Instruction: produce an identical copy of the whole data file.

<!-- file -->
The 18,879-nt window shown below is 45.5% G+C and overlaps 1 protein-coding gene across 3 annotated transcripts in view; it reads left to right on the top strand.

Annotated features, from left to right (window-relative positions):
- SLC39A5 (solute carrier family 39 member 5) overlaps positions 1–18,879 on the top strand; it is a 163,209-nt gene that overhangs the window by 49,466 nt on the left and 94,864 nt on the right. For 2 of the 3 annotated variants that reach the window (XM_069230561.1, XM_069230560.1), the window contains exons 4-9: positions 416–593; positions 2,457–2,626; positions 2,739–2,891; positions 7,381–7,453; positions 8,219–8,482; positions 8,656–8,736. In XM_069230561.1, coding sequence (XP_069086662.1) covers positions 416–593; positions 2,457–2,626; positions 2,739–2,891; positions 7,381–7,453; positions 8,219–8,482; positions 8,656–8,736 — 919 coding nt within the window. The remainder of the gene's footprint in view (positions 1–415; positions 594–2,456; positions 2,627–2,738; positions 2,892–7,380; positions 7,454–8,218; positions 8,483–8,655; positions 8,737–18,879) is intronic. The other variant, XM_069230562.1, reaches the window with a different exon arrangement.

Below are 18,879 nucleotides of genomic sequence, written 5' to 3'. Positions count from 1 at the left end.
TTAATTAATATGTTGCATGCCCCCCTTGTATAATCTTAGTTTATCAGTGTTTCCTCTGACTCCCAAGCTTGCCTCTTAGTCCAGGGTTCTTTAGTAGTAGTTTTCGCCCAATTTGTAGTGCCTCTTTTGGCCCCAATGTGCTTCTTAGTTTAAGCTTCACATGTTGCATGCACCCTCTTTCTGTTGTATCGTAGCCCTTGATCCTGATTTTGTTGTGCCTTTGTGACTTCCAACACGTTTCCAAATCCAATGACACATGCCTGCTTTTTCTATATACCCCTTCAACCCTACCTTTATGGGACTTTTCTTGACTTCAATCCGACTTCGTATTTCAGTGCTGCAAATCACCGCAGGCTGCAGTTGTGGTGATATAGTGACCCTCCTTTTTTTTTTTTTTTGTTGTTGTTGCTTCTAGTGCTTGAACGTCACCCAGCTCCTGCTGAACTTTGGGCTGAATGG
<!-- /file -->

The 18,879-nt window shown below is 45.5% G+C and overlaps 1 protein-coding gene across 3 annotated transcripts in view; it reads left to right on the top strand.

Annotated features, from left to right (window-relative positions):
- SLC39A5 (solute carrier family 39 member 5) overlaps positions 1–18,879 on the top strand; it is a 163,209-nt gene that overhangs the window by 49,466 nt on the left and 94,864 nt on the right. For 2 of the 3 annotated variants that reach the window (XM_069230561.1, XM_069230560.1), the window contains exons 4-9: positions 416–593; positions 2,457–2,626; positions 2,739–2,891; positions 7,381–7,453; positions 8,219–8,482; positions 8,656–8,736. In XM_069230561.1, coding sequence (XP_069086662.1) covers positions 416–593; positions 2,457–2,626; positions 2,739–2,891; positions 7,381–7,453; positions 8,219–8,482; positions 8,656–8,736 — 919 coding nt within the window. The remainder of the gene's footprint in view (positions 1–415; positions 594–2,456; positions 2,627–2,738; positions 2,892–7,380; positions 7,454–8,218; positions 8,483–8,655; positions 8,737–18,879) is intronic. The other variant, XM_069230562.1, reaches the window with a different exon arrangement.

Below are 18,879 nucleotides of genomic sequence, written 5' to 3'. Positions count from 1 at the left end.
TTAATTAATATGTTGCATGCCCCCCTTGTATAATCTTAGTTTATCAGTGTTTCCTCTGACTCCCAAGCTTGCCTCTTAGTCCAGGGTTCTTTAGTAGTAGTTTTCGCCCAATTTGTAGTGCCTCTTTTGGCCCCAATGTGCTTCTTAGTTTAAGCTTCACATGTTGCATGCACCCTCTTTCTGTTGTATCGTAGCCCTTGATCCTGATTTTGTTGTGCCTTTGTGACTTCCAACACGTTTCCAAATCCAATGACACATGCCTGCTTTTTCTATATACCCCTTCAACCCTACCTTTATGGGACTTTTCTTGACTTCAATCCGACTTCGTATTTCAGTGCTGCAAATCACCGCAGGCTGCAGTTGTGGTGATATAGTGACCCTCCTTTTTTTTTTTTTTTGTTGTTGTTGCTTCTAGTGCTTGAACGTCACCCAGCTCCTGCTGAACTTTGGGCTGAATGG